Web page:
Given the time tested greatness of ayurveda medicines, the world should have adopted our ancient cures whole heartedly. But in reality, the results point to other direction. Here’s a fascinating study by Jayesh Chaudhary:

In the race to put up branded goods on the consumer shelf, ayurveda remains far behind Chinese, Korean and South American traditional medicines. Our natural products exports are a mixed bag of finished goods, but also include therapeutic and food ingredients (flavouring), large number of excipients (gums) and essential oils for foods, perfumery, etc. In fact, yoga has scored far better than ayurveda as a ‘product of India’ on the international scene. Ayurveda or herbal products of Indian origin have not made a significant mark either in nutraceuticals or in pharmaceuticals in the global healthcare markets. There is no third side to this coin. Our current herbal offerings (APIs or formulations) lack either the strong branding needed for the nutra markets or the foolproof science for the pharma approvals, or both. So we are nowhere. Proof is in the statistics. To be fair to the greens, even the pharma team has not yet won the innings in the ‘innovation series’, though there have been commendable openings by the likes of Glenmark and Dr Reddy’s.(source: DGFT Website) [Running the export marathon]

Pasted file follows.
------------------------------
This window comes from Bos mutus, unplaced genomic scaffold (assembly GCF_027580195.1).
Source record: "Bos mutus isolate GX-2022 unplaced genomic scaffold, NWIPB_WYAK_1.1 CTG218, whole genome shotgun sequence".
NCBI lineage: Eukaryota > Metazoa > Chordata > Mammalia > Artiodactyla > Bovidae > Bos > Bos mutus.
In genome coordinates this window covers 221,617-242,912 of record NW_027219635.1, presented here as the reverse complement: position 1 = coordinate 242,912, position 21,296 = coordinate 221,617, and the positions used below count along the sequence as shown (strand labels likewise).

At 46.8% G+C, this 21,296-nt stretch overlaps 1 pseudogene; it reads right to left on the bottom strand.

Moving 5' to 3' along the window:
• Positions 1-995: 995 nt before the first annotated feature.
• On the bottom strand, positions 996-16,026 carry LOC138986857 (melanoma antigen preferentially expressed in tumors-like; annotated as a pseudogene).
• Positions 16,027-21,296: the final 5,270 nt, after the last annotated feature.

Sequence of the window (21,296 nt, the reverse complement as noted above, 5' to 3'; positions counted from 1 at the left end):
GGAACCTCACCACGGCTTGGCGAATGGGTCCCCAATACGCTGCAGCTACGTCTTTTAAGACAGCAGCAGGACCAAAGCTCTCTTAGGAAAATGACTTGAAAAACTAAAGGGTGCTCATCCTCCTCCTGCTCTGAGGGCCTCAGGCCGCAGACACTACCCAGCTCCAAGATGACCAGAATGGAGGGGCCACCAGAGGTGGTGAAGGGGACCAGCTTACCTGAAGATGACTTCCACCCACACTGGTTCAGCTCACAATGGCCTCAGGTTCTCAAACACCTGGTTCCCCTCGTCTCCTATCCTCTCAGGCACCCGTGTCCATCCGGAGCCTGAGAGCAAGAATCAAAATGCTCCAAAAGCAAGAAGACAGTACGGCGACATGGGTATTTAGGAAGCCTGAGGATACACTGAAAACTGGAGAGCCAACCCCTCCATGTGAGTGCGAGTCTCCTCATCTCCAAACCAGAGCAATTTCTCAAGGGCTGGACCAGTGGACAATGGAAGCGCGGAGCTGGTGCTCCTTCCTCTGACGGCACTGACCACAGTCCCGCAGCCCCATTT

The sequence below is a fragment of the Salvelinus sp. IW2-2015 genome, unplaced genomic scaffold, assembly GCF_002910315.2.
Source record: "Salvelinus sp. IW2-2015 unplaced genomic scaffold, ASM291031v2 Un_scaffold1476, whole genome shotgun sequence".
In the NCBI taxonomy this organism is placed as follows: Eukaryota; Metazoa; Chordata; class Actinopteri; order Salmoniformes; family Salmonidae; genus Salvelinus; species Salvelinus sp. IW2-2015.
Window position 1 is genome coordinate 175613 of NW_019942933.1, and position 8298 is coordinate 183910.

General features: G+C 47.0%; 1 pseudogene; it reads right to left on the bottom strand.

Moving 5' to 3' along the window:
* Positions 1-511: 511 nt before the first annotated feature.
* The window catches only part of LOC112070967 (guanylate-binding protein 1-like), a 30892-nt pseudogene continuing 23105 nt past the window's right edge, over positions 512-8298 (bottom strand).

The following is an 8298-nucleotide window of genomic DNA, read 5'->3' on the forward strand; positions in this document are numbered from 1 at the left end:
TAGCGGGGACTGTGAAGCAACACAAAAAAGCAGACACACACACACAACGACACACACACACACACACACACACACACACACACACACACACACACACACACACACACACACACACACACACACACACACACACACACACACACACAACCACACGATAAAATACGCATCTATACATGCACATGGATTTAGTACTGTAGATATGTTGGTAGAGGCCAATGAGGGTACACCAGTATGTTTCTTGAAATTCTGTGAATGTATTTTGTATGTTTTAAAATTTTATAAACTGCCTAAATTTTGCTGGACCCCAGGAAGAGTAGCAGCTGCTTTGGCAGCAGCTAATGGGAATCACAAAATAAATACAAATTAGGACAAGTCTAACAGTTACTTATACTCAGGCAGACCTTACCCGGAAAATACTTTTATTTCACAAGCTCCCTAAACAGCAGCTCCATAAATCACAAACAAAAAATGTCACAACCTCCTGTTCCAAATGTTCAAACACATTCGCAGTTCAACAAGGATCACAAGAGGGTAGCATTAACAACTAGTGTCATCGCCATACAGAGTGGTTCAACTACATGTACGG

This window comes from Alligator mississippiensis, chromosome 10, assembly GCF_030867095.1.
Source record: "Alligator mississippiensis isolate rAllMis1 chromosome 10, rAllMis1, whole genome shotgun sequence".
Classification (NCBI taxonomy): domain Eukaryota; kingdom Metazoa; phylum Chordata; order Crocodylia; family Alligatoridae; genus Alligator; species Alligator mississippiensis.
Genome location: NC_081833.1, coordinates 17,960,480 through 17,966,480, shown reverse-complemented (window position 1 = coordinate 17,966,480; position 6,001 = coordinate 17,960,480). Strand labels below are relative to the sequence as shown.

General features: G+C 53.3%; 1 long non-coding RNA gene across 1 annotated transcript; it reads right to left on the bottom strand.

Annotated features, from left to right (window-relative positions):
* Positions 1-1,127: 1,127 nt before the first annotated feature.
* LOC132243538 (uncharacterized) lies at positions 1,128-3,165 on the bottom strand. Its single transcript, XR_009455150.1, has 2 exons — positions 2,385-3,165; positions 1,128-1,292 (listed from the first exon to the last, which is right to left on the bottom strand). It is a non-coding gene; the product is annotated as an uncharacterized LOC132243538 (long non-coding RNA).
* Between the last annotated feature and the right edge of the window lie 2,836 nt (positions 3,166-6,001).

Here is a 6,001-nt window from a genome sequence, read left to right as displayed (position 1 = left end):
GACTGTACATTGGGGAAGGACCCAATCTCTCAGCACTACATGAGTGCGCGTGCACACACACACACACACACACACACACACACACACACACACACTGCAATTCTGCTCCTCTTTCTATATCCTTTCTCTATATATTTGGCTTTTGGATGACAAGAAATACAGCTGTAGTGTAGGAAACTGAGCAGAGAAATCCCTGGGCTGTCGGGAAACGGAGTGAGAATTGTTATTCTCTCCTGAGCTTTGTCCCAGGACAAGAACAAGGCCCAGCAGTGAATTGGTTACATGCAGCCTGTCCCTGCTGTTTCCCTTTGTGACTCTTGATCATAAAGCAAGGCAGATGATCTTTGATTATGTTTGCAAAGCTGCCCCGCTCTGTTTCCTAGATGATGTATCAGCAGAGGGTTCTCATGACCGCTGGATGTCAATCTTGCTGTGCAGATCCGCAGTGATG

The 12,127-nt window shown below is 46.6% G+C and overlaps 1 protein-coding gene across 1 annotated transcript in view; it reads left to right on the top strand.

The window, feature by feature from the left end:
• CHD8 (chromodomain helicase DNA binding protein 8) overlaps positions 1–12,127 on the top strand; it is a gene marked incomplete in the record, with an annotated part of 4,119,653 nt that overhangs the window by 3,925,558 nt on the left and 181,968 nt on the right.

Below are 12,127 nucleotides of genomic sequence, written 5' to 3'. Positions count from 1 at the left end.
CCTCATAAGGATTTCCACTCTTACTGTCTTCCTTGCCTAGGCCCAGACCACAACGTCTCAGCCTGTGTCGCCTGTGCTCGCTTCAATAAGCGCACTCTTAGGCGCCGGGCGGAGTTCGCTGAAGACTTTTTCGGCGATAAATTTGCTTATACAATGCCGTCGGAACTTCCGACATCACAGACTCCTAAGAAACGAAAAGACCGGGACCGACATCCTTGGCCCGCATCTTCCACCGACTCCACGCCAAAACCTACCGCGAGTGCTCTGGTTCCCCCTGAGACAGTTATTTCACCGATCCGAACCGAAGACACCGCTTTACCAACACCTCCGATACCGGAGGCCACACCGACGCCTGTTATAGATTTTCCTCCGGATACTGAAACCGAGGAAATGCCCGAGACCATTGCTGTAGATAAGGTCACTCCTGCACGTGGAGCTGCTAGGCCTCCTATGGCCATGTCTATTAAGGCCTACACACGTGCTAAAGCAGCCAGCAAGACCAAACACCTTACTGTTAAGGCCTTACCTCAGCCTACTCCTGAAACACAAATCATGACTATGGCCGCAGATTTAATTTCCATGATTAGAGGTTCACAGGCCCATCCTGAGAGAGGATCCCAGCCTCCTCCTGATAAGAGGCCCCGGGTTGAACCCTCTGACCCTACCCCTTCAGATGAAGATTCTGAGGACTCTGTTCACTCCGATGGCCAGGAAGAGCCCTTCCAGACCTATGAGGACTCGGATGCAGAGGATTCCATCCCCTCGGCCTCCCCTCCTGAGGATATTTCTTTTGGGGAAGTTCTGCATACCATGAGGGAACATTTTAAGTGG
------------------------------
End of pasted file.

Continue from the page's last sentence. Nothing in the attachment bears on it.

[For details on Ayurveda resorts in Kerala please visit www.ayurvedatravelmall.com]

August 21, 2007

Roadblocks for Ayurveda exports

Filed under: Ayurveda, exports — ayurvedam @ 5:46 pm

A huge number of europeans come to India seeking ayurveda treatments and remedies. But you might find it strange that European Union have placed almost insurmountable hurdles for Ayurvedic medicines export.

Exporters have been strapped by a European Union (EU) stipulation that requires 30 years safe usage data. This effectively prevents the entry of new players from India who also face the possibility of being blacklisted for the presence of heavy metals in their medicines.

The absence of an official system that certifies or guarantees the quality of the export consignment has also curtailed exports of herbal medicines.

Ayurvedic products to be marketed in EU countries require data on safe usage for 30 years, including 15 years of documented safe usage in an EU country, While many ayurvedic drugs have been in use in the country for decades, exporters have found it difficult to get data on safe usage for 15 years from any EU member country. [EU stipulation a hurdle for herbal exports]

Our Ayurveda remedies were being used for centuries, but it’s a shame that our exporters are facing this dilemma. Government of India should take this up with EU and try to ease the path for the exporters.

[For information on Ayurveda resorts please visit www.ayurvedatravelmall.com]